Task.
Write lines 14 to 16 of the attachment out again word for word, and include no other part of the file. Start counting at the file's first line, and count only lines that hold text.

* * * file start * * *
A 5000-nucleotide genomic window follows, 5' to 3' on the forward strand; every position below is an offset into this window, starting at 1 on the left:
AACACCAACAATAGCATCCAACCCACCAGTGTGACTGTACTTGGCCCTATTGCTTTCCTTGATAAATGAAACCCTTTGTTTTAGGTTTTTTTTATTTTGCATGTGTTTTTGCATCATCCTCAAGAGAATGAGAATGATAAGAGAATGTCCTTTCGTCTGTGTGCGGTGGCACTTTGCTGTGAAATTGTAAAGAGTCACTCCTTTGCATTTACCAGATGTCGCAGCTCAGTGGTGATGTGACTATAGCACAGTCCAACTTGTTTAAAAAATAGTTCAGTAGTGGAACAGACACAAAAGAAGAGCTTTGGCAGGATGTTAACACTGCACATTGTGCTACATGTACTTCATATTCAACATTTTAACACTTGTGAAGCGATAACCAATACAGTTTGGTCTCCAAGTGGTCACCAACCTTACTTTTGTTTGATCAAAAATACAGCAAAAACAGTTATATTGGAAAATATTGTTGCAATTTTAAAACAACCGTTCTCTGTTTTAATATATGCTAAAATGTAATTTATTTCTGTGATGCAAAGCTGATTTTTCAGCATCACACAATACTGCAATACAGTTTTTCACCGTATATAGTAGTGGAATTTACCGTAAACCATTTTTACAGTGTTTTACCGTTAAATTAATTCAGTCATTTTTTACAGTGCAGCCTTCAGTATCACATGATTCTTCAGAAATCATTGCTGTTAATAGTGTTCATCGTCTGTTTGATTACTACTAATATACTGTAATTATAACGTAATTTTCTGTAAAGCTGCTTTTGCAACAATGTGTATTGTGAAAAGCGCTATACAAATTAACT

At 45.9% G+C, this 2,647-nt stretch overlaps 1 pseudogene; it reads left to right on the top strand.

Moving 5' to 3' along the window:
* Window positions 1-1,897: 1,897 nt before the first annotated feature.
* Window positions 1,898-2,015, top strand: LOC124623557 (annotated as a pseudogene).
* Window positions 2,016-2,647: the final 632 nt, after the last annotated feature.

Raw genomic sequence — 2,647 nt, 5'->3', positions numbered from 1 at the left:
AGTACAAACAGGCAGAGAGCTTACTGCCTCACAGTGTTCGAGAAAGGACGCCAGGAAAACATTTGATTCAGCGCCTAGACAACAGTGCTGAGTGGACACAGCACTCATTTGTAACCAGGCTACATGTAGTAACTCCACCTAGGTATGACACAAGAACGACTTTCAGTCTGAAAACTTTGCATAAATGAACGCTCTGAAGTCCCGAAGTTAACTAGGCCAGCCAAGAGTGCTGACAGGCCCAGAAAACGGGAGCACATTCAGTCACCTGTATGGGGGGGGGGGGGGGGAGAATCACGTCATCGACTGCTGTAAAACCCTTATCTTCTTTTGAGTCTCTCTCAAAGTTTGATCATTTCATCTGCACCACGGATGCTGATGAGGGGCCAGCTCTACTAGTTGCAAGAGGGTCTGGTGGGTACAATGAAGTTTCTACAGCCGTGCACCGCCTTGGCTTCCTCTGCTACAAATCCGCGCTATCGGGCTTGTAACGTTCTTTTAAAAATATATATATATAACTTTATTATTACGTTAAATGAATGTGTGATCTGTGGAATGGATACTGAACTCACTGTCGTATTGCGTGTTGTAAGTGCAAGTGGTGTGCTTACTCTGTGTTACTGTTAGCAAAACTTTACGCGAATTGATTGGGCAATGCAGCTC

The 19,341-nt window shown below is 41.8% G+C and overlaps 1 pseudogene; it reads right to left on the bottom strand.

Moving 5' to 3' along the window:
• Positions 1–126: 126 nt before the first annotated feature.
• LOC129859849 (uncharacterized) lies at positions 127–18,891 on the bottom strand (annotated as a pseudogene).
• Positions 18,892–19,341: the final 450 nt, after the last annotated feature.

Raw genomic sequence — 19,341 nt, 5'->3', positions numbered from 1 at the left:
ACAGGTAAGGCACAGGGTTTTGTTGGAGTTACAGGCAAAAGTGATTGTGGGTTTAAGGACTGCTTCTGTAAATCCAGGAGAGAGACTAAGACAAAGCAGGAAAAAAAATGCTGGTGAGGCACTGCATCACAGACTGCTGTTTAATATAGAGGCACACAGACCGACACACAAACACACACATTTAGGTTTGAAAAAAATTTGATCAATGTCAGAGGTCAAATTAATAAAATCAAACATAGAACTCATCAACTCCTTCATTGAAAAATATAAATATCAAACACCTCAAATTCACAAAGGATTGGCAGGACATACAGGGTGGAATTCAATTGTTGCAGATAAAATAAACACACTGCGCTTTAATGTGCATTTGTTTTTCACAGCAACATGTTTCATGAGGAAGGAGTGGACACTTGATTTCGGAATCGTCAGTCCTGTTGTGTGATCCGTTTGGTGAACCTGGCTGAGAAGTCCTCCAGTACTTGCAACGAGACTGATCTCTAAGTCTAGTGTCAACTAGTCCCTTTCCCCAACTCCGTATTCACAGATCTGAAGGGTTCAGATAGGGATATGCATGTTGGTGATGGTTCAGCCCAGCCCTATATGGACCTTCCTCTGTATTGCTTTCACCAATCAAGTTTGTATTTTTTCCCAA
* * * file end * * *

• Positions 18,892–19,341: the final 450 nt, after the last annotated feature.

Raw genomic sequence — 19,341 nt, 5'->3', positions numbered from 1 at the left:
ACAGGTAAGGCACAGGGTTTTGTTGGAGTTACAGGCAAAAGTGATTGTGGGTTTAAGGACTGCTTCTGTAAATCCAGGAGAGAGACTAAGACAAAGCAGGAAAAAAAATGCTGGTGAGGCACTGCATCACAGACTGCTGTTTAATATAGAGGCACACAGACCGACACACAAACACACACATTTAGGTTTGAAAAAAATTTGATCAATGTCAGAGGTCAAATTAATAAAATCAAACATAGAACTCATCAACTCCTTCATTGAAAAATATAAATATCAAACACCTCAAATTCACAAAGGATTGGCAGGACATACAGGGTGGAATTCAATTGTTGCAGATAAAATAAACACACTGCGCTTTAATGTGCATTTGTTTTTCACAGCAACATGTTTCATGAGGAAGGAGTGGACACTTGATTTCGGAATCGTCAGTCCTGTTGTGTGATCCGTTTGGTGAACCTGGCTGAGAAGTCCTCCAGTACTTGCAACGAGACTGATCTCTAAGTCTAGTGTCAACTAGTCCCTTTCCCCAACTCCGTATTCACAGATCTGAAGGGTTCAGATAGGGATATGCATGTTGGTGATGGTTCAGCCCAGCCCTATATGGACCTTCCTCTGTATTGCTTTCACCAATCAAGTTTGTATTTTTTCCCAA